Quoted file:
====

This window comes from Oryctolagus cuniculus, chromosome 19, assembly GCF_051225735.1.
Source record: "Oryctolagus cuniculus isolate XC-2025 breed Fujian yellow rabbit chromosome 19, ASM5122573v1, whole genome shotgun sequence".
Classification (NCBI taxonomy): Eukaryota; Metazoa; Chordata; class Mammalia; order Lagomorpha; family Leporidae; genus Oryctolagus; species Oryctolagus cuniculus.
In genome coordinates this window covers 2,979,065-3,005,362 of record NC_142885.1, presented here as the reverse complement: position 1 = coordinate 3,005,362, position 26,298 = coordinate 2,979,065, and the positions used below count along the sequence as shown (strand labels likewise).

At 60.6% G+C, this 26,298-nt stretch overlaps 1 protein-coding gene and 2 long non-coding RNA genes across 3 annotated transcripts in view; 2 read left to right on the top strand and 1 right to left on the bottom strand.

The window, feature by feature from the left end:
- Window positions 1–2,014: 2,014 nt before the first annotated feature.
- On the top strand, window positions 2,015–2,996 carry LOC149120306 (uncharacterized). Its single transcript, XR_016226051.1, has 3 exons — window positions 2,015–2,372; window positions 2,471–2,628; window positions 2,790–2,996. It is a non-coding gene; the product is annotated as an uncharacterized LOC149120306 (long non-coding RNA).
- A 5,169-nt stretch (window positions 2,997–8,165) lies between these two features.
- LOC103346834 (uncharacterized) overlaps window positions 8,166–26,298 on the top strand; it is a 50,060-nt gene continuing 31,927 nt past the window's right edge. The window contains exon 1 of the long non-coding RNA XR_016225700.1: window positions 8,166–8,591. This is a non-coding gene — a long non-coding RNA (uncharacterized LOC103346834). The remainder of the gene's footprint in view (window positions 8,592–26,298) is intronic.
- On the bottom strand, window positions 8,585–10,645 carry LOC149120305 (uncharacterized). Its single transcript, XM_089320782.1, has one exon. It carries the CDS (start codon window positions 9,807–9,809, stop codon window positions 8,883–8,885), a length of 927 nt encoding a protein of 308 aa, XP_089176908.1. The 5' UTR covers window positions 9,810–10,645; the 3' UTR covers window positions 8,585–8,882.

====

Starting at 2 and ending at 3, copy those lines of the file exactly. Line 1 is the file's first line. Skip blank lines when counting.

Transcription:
Source record: "Oryctolagus cuniculus isolate XC-2025 breed Fujian yellow rabbit chromosome 19, ASM5122573v1, whole genome shotgun sequence".
Classification (NCBI taxonomy): Eukaryota; Metazoa; Chordata; class Mammalia; order Lagomorpha; family Leporidae; genus Oryctolagus; species Oryctolagus cuniculus.